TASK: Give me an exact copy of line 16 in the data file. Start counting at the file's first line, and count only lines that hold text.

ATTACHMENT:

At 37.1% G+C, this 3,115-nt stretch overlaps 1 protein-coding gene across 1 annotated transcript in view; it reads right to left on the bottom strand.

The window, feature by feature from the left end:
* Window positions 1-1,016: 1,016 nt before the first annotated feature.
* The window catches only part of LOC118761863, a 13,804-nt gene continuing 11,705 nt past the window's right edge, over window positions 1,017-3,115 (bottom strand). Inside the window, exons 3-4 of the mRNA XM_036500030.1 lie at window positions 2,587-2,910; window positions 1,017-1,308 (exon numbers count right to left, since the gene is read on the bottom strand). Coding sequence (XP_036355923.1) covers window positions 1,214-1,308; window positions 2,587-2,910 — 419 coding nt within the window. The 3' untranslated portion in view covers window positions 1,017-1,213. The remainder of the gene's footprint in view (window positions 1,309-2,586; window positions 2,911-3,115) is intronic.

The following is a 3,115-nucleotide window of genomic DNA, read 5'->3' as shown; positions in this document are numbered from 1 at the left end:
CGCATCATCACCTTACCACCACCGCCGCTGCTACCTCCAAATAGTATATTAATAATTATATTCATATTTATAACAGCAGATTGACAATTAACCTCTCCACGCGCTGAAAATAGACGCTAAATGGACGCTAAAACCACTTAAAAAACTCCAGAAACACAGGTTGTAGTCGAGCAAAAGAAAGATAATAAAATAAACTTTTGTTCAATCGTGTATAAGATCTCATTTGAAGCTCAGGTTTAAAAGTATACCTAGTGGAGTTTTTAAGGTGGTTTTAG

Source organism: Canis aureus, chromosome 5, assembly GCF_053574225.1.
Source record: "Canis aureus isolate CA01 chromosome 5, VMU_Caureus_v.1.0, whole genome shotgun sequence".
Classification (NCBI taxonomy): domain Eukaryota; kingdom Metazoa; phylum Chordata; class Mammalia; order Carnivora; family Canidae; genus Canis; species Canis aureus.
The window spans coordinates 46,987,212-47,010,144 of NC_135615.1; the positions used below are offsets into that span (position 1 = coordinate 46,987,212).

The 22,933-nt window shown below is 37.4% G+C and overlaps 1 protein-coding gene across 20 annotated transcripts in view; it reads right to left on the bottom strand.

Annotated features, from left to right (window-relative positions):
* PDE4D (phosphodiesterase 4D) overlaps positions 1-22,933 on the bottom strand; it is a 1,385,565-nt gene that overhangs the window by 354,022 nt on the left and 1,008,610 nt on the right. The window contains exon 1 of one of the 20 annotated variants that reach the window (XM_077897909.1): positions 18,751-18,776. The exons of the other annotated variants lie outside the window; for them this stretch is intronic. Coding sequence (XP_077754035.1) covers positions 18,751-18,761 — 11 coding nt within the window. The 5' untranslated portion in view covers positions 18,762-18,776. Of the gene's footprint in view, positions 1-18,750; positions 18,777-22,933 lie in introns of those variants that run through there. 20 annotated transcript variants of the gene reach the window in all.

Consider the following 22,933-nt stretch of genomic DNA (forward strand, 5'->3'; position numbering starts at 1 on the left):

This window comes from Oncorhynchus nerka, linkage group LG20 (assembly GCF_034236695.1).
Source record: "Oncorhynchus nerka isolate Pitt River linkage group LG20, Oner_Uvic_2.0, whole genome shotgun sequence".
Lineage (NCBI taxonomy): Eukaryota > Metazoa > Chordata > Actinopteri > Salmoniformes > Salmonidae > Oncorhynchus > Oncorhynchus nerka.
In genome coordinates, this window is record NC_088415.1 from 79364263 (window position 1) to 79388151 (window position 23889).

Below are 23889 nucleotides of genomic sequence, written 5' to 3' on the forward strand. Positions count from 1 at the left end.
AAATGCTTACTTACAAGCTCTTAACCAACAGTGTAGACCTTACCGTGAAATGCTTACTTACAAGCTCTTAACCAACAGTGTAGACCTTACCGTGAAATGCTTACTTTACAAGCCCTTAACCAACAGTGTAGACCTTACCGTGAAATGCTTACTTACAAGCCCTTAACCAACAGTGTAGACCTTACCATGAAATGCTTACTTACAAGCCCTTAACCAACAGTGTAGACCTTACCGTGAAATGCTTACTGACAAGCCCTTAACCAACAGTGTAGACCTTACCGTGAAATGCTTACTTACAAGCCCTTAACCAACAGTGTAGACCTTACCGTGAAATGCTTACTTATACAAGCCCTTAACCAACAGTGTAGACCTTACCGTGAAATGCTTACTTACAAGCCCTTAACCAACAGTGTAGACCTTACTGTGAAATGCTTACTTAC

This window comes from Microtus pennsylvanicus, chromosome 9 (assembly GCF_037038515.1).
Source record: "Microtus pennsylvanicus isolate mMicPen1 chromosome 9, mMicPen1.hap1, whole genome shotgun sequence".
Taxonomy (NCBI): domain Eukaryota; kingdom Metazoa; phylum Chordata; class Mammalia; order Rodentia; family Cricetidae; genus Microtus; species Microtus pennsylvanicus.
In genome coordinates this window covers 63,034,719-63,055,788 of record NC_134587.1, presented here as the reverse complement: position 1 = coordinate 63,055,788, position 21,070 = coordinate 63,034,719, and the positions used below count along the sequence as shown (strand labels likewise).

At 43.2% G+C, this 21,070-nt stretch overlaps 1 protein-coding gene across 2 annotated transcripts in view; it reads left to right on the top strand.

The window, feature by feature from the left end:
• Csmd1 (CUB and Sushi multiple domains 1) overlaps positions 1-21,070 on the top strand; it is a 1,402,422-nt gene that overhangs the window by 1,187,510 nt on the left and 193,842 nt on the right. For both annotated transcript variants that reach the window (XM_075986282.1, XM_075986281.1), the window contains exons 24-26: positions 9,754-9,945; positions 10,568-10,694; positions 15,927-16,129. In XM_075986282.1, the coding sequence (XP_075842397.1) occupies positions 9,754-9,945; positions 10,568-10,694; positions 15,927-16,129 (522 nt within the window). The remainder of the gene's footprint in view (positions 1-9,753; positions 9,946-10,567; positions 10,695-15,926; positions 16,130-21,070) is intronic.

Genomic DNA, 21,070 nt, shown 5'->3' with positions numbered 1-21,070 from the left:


Source record: "Oncorhynchus nerka isolate Pitt River linkage group LG20, Oner_Uvic_2.0, whole genome shotgun sequence".